R P SHAHA
Rai Bahadur Ranada Prasad Shaha was a true son of this soil, a man extraordinaire, whose life’s work and achievements are beyond comparison. Not only did he sacrifice his life for his beloved country but his legacy- Kumudini Welfare Trust of Bengal (KWT) – stands as the highest form of philanthropy. The Trust was founded in June 1947 with the mission of providing exclusive service to the suffering humanity.
A great visionary, he was indeed concerned about the well being of the poor and specially the underprivileged women. He bequeathed all his wealth for the welfare of the less fortunate. What prompted him to undertake this initiative was his childhood experience of his mother’s death and his love for humanity. R P Shaha was born in 1896 to Debendra Kumar and Srimati Kumudini. He was only seven years old when his mother died a painful death from tetanus infection. The death of his mother left a profound impact on the young mind of R P Shaha. He made a promise that if his fate permitted, he would do something for the ailing mothers and women.
After his mother’s death, his father remarried leaving him restless and yearning for motherly care and attention. In this situation he was sent to Kishorgonj to stay with his maternal uncle. He spent his adolescence there, where his formal education could not go beyond the first few years in elementary school. Young R P Shaha ran away from home and began a new life in Calcutta selling newspapers at Howrah Railway Station and working as a canteen boy. He also joined the Swadeshi Movement against the British occupation and that landed him in jail for some time.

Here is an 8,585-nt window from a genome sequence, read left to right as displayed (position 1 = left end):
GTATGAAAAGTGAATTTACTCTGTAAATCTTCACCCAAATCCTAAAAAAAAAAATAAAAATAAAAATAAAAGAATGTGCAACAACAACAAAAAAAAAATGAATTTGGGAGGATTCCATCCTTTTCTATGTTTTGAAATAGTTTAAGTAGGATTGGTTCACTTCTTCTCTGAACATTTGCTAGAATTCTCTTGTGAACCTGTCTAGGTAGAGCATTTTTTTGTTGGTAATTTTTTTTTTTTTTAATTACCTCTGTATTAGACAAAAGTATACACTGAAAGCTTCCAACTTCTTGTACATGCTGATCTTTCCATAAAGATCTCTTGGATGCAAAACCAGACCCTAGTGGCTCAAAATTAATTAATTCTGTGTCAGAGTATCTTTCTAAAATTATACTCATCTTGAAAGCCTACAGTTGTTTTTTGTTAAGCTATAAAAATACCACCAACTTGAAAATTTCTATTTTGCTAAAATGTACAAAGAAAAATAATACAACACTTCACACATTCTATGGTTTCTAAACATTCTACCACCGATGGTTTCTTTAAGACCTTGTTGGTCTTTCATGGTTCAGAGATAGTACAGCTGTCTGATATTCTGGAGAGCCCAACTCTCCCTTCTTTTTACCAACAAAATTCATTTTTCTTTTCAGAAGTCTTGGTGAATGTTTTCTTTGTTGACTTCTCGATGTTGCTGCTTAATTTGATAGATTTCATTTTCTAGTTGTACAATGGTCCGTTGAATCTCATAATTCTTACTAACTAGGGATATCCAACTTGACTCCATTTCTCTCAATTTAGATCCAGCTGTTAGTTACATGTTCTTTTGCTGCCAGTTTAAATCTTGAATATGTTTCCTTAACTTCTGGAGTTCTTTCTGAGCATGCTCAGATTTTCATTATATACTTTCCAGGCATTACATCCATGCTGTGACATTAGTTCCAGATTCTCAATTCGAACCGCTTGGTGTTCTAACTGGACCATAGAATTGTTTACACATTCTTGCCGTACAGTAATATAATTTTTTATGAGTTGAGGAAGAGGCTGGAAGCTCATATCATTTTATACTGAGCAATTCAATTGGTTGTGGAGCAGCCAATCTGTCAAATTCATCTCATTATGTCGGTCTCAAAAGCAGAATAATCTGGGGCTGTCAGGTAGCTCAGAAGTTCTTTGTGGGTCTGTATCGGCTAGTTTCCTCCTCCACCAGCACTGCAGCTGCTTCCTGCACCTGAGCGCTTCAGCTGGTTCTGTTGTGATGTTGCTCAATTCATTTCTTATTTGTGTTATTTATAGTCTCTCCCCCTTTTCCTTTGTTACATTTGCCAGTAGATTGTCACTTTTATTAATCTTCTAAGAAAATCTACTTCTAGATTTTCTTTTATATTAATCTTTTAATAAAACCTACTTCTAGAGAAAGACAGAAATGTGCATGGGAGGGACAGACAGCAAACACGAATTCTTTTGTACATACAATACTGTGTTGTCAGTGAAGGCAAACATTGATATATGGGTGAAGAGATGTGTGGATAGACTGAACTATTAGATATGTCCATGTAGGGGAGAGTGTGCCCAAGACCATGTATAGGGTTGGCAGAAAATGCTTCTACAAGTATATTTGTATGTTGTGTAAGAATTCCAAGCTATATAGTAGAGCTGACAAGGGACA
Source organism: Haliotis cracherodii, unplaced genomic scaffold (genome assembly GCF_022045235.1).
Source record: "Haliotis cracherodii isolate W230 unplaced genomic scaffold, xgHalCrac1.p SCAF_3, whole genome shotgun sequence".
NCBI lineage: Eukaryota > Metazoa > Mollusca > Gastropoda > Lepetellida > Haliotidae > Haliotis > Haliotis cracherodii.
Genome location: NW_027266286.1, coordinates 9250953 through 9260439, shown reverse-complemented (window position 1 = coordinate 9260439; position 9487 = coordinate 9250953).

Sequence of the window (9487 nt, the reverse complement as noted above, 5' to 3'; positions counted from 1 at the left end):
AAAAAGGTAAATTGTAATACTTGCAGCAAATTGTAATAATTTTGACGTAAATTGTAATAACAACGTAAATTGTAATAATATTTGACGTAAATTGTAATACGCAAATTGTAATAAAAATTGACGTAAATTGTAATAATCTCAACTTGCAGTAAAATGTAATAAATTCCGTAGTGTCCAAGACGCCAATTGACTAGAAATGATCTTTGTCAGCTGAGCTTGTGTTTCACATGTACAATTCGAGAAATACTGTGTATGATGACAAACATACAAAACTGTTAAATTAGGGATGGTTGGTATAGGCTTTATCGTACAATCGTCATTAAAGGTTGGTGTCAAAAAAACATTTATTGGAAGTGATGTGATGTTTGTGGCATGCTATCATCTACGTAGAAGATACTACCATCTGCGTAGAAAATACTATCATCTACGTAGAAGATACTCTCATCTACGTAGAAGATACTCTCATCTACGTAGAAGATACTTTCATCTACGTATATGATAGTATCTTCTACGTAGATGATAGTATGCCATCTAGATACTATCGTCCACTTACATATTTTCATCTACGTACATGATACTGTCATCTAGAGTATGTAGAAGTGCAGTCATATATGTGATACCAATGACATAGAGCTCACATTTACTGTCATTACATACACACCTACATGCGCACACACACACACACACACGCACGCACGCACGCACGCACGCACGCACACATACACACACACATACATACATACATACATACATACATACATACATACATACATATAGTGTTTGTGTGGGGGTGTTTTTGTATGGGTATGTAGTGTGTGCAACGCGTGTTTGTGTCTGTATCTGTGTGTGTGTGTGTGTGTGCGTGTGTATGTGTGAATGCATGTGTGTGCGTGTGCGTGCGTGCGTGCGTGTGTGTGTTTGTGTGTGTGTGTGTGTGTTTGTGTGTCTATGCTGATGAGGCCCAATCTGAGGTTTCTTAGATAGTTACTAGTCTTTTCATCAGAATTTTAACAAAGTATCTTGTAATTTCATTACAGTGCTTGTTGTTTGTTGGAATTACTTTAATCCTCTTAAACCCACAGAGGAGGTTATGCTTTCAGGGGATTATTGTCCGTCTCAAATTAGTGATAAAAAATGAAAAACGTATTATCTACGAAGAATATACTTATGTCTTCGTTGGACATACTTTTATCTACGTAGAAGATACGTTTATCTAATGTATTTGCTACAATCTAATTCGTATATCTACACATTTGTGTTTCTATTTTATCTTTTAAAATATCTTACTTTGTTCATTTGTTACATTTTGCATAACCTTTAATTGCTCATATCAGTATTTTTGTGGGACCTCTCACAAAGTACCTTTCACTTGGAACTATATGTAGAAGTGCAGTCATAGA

When the First World War broke out, he enlisted in the Bengal Ambulance Corps of the British Indian Army as a soldier and was sent to Mesopotamia in present day Iraq. There he performed his duties with distinction earning a medal and citation from King George the Fifth. He also received a gallantry award for saving some British officers from fire in their camps. Later on he was awarded the Viceroy’s Commission.
Returning to Calcutta he took up trading in coal, starting with door-to-door coal supply and gradually progressed to larger supply orders. Thus a wealthy Ranada Prasad Shaha was born through sheer hard work and perseverance. In 1933 he became a share holder in a joint river transportation business named “Bengal River Service”. Later on he bought the firm. This was the core business of all his commercial ventures. By 1945, R P Shaha had already acquired the entire jute business of the Scottish firm George Henderson & Company at Narayanganj which was previously owned by an English firm named David & Companyt.
In 1938, R P Shaha set up a dispensary with outdoor facilities at his village home. It was named after his grandmother Srimati Shova Sundari. On July 27, 1944 the then Governor of Bengal, Lord Richard G Casey inaugurated a 750 bed hospital in Mirzapur. This free hospital was named Kumudini Hospital. R P Shaha strongly believed that the foremost requirement to achieve women’s freedom and establish their rights was healthcare and education. He established an impressive institution Bharateswari Homes for girls at Mirzapur. He also founded Kumudini Girls’ College at Tangail and Debendra College at Manikganj.
In July 1944 he donated an amount of Rs. 2,50,000/- to the British Red Cross Appeal Fund. In the early fifties he financed construction of the Maternity Ward of Combined Military Hospital (CMH) in Dhaka.
This great philanthropist was abducted along with his only son Bhabani Prasad Shaha by the Pakistan Army and their collaborators on May 7, 1971 during the Liberation War. They never returned. His spirit lives among his successors who are on the Board of Directors of the Trust. R P Shaha was the first Managing Director succeeded by his daughter Joya Pati. His grandson Rajiv Prasad Shaha is the present Managing Director of the Trust and so the tradition goes on.